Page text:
It was good to see last Saturday’s book signing event for ‘Tales from the Expat Harem’ so well attended by both Turkish and foreign residents of Fethiye.  Read our report of the event and review of the book here.

It was good to see last Saturday’s book signing event for ‘Tales from the Expat Harem’ so well attended by both Turkish and foreign residents of Fethiye.  The event was held on the terrace outside the restaurant of Ece Saray, Fethiye and the editors, two young American women, married to Turks and living in Istanbul, were impressively attentive to all those who attended.  They signed books and answered questions, and went on to read and speak to their audience as a whole.

The book, which comprises 32 experiences of Turkey written by foreign women who have lived here – and in the main still do – is available from the Fethiye Natur Kitabevi (bookshop) at 22 YTL. It has already caused quite a stir in Istanbul as can be seen from their excellent website www.expatharem.com. The Fethiye Times review follows.
 
Review

Tales from the Expat Harem edited by Jennifer Eaton Gokmen and Anastasia Ashman

Don’t be deceived by the title.  As the editors state in their introduction, the title was deliberately chosen to ‘titillate’ and none of the contributors write from the perspective of life in purdah.  Instead this book is surely destined to feature on academic reading lists for women’s studies in English-speaking countries around the world.

Anastasia and Jennifer spent almost two years compiling the book.  They advertised widely for contributors, edited and re-edited, and the results are impressive.  Thirty two accounts of life in Turkey written by women of seven nationalities, ranging from a teenager, to middle aged contributors with many years of life in Turkey.  Geographically the women cover the whole of the country from Istanbul to Cappadocia via Bursa, Erzerum and the far reaches of the south east in Mardin.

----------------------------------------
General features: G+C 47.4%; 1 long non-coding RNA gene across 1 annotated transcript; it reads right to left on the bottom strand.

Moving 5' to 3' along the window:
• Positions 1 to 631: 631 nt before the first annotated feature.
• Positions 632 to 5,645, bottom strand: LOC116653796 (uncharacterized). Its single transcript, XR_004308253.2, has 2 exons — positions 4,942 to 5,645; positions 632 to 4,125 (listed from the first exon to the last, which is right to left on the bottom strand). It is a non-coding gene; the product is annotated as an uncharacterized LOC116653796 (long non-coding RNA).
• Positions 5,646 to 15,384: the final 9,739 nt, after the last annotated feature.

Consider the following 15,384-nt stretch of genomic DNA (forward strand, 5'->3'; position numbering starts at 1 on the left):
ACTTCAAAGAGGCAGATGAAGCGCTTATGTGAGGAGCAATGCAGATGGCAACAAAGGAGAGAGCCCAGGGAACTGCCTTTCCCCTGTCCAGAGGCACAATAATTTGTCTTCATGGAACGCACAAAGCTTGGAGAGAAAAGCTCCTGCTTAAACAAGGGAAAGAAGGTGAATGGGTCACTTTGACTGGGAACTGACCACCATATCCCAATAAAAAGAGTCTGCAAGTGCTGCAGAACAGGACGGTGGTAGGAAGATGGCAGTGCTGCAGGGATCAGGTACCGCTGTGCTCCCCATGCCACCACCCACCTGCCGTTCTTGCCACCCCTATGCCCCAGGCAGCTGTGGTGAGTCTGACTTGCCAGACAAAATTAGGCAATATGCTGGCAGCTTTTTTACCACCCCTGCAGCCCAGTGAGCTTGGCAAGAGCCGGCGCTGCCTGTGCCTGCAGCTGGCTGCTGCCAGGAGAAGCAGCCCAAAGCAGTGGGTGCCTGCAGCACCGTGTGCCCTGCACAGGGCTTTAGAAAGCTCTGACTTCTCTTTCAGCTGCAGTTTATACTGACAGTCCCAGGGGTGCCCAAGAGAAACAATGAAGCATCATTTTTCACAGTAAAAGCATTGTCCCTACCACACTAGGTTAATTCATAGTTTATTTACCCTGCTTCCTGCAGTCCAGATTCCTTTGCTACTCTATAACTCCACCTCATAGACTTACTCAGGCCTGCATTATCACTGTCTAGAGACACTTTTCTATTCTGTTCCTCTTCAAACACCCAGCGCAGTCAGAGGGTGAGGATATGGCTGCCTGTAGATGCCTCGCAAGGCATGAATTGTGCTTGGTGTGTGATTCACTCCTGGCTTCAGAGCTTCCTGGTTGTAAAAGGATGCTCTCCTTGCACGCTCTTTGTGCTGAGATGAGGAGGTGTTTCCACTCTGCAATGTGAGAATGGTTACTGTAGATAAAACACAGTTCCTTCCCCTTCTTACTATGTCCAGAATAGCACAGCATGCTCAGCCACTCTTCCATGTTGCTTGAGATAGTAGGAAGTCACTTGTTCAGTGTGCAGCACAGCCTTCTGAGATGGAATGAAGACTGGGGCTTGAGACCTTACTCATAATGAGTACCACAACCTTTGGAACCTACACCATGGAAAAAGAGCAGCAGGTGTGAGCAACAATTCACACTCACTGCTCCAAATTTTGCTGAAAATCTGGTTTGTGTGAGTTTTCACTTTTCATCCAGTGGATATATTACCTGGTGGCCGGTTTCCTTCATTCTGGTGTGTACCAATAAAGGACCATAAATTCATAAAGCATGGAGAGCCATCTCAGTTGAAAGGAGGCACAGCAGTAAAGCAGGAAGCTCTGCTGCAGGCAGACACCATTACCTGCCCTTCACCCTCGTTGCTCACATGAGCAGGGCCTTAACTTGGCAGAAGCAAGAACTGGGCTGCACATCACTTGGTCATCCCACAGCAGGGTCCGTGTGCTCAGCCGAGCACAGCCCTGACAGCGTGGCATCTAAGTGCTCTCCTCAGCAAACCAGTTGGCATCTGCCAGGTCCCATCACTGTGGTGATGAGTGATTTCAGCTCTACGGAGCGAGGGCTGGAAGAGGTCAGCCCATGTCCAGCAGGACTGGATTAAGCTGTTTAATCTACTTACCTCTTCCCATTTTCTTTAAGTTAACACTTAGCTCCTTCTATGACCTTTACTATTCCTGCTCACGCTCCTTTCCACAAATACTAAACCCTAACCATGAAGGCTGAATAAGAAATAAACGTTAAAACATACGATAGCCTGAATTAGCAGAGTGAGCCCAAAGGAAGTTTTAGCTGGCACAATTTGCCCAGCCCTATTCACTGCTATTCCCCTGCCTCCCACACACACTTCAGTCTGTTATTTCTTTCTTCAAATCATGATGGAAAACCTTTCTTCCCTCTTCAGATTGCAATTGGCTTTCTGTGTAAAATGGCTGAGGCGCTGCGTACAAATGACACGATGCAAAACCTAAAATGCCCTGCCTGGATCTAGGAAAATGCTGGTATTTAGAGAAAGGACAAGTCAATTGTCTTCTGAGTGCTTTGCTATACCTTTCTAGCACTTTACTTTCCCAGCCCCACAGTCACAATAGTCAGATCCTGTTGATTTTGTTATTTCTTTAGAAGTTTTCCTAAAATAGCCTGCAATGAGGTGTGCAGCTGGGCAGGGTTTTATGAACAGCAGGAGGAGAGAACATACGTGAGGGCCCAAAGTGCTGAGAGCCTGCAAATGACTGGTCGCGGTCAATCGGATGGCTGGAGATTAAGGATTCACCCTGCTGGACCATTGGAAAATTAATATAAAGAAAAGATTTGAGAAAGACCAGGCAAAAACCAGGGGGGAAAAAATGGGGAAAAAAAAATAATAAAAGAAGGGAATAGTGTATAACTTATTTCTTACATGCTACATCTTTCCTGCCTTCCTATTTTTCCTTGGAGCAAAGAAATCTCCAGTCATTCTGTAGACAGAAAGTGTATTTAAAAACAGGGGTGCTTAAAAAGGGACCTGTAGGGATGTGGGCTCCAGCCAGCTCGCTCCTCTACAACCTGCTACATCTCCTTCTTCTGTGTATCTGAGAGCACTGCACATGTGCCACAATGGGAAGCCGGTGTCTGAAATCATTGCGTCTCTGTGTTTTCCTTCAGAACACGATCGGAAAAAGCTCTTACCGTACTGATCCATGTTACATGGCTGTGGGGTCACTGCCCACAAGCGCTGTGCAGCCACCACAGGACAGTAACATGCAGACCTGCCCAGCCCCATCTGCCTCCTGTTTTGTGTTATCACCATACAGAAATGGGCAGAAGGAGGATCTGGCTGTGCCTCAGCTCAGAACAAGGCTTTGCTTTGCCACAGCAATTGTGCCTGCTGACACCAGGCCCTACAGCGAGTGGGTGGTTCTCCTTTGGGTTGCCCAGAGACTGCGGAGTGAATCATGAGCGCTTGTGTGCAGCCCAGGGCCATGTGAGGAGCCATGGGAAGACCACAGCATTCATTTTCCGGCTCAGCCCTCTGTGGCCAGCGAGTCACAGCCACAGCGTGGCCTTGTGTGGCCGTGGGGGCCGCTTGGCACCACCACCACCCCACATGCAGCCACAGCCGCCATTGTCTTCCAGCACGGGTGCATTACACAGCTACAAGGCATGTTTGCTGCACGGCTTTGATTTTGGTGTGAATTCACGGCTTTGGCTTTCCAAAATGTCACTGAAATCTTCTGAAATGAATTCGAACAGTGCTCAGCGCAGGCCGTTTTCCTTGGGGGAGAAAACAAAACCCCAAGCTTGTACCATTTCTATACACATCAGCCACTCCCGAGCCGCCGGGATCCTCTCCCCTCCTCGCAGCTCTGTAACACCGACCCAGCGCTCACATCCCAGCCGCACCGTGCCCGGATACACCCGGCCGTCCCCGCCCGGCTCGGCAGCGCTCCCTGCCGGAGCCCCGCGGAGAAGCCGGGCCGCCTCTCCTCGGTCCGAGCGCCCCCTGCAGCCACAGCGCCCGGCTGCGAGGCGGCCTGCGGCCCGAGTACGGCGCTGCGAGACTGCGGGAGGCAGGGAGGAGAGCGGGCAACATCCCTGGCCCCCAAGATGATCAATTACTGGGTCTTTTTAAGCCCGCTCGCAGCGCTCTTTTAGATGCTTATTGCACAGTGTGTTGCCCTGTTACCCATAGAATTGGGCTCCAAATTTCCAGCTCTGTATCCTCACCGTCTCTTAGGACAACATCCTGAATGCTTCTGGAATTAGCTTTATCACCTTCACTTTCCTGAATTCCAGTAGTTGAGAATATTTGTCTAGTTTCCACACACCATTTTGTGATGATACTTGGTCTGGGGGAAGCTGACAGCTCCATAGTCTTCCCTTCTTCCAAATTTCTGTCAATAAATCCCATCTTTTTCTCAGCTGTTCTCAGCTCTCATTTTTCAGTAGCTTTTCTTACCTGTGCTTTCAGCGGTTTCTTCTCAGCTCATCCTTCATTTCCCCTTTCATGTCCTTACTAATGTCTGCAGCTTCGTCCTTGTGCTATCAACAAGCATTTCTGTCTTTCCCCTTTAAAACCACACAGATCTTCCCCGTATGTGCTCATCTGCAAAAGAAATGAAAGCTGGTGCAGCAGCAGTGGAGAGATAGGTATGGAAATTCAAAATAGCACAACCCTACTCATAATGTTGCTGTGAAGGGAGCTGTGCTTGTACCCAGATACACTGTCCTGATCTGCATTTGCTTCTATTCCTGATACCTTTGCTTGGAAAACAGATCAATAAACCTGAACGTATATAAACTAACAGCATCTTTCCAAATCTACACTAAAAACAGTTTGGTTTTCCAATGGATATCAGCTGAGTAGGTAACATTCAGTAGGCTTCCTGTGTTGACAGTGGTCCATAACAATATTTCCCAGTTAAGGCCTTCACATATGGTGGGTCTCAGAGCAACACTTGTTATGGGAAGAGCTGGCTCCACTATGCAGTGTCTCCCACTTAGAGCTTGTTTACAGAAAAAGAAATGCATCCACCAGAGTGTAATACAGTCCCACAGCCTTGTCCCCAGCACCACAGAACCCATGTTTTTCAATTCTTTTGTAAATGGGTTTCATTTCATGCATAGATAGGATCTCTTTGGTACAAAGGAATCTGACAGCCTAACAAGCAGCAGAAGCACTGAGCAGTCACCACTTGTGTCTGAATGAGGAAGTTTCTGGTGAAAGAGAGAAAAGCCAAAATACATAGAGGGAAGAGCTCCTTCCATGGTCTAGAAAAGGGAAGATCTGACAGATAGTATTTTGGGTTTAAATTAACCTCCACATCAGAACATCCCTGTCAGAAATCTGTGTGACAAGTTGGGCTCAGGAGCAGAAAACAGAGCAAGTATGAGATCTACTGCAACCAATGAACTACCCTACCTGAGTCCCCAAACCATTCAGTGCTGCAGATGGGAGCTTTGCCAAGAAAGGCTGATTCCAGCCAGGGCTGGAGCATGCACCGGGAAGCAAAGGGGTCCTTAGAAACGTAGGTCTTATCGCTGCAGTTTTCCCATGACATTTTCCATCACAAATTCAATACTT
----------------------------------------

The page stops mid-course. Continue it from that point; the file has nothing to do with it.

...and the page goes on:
One Turkish reviewer has compared the book to the writing of Lady Mary Wortley Montagu, wife to the British ambassador who arrived in Constantinople in 1717 and wrote extensively on the lives of Turkish women.  I prefer to quote another British woman, Julia Pardoe, who visited Turkey in the 19th century and wrote of her experiences.  The one theme that runs throughout the accounts in Expat Harem is that of the kindness and friendliness of Turkish people.  In 1839, in her book ‘Beauties of the Bosphorus’ Miss Pardoe writes:

“….the courtesy, kindness, and friendship, which I universally experienced from the natives of the country, and the veneration which I felt for their many virtues, tended greatly to endear them to my heart……….”

Whilst Turkey changes rapidly and is poised to become a fully European country, it is good to see that some things haven’t changed in almost two hundred years.  For further proof read Tales from the Expat Harem.

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